Prevention and Treatment of Functional and Structural Radiation Injury in the Rat Heart by Pentoxifylline and Alpha-Tocopherol

Department of Pharmaceutical Sciences, University of Arkansas for Medical Sciences, Little Rock, AR 72205, USA.
International Journal of Radiation OncologyBiologyPhysics (Impact Factor: 4.26). 09/2008; 72(1):170-7. DOI: 10.1016/j.ijrobp.2008.04.042
Source: PubMed


Radiation-induced heart disease (RIHD) is a severe side effect of thoracic radiotherapy. This study examined the effects of pentoxifylline (PTX) and alpha-tocopherol on cardiac injury in a rat model of RIHD.
Male Sprague-Dawley rats received fractionated local heart irradiation with a daily dose of 9 Gy for 5 days and were observed for 6 months after irradiation. Rats were treated with a combination of PTX, 100 mg/kg/day, and alpha-tocopherol (20 IU/kg/day) and received these compounds either from 1 week before until 6 months after irradiation or starting 3 months after irradiation, a time point at which histopathologic changes become apparent in our model of RIHD.
Radiation-induced increases in left ventricular diastolic pressure (in mm Hg: 35 +/- 6 after sham-irradiation, 82 +/- 11 after irradiation) were significantly reduced by PTX and alpha-tocopherol (early treatment: 48 +/- 7; late treatment: 53 +/- 6). PTX and alpha-tocopherol significantly reduced deposition of collagen types I (radiation only: 3.5 +/- 0.2 mum(2) per 100 mum(2); early treatment: 2.7 +/- 0.8; late treatment: 2.2 +/- 0.2) and III (radiation only: 13.9 +/- 0.8; early treatment: 11.0 +/- 1.2; late treatment: 10.6 +/- 0.8). On the other hand, radiation-induced alterations in heart/body weight ratios, myocardial degeneration, left ventricular mast cell densities, and most echocardiographic parameters were not significantly altered by PTX and alpha-tocopherol.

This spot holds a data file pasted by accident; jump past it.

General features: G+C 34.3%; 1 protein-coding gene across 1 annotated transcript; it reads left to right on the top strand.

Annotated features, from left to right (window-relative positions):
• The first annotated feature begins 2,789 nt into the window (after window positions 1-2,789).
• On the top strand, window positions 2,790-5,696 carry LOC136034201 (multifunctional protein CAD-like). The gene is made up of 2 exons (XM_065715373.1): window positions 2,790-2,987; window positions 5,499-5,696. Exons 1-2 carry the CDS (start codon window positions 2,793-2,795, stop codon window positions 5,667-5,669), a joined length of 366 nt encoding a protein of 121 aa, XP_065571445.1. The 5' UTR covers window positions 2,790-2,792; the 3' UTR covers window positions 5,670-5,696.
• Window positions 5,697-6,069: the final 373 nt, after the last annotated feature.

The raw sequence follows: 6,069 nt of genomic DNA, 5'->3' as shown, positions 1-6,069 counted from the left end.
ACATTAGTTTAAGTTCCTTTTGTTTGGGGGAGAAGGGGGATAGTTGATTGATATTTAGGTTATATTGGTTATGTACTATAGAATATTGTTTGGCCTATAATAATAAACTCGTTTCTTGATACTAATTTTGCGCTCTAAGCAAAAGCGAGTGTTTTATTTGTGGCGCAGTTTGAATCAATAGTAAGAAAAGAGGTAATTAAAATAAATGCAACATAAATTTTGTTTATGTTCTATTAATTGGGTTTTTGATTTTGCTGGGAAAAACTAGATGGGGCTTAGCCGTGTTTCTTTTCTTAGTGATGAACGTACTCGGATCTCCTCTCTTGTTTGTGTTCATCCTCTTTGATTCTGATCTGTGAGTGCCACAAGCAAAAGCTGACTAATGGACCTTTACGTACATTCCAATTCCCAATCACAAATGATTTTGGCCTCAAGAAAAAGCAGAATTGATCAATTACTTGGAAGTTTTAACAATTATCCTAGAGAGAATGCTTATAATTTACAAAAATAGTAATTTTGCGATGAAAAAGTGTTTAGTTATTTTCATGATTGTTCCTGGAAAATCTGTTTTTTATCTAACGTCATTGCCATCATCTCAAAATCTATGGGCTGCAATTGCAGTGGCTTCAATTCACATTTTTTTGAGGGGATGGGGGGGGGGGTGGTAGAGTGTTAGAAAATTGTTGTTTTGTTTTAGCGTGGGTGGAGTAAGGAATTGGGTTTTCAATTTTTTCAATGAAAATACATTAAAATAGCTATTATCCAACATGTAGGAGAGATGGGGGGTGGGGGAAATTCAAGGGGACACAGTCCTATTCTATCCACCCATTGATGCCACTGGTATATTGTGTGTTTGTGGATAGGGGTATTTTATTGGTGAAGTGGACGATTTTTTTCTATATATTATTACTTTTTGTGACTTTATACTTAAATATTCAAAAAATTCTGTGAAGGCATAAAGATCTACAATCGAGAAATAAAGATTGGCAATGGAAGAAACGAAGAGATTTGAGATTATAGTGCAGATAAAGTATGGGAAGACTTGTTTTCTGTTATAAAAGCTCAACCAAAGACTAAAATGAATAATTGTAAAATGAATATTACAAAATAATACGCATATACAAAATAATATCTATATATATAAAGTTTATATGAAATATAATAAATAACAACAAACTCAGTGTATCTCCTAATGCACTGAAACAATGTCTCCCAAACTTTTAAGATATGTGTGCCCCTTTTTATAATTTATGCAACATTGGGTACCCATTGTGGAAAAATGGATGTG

Treatment with PTX and alpha-tocopherol may have beneficial effects on radiation-induced myocardial fibrosis and left ventricular function, both when started before irradiation and when started later during the process of RIHD.

Download full-text


Available from: Martin Hauer-Jensen, Jul 30, 2014
    • "Because in our previous studies a single dose of 18 Gy caused only mild eff ects in the heart, and a single dose of 24 Gy is generally considered a high dose in animal models of local heart irradiation, we here elected to use an intermediate radiation dose of 21 Gy. We have previously shown that it produces moderate cardiac radiation injury in the rat, similar to fractionated schedules as also used in our laboratory (Boerma et al. 2008). Th e best-described B2 receptor antagonist, HOE-140, has been used in many animal models, and has even reached clinical use to relieve acute swelling attacks in hereditary angioedema patients (Bork et al. 2007). "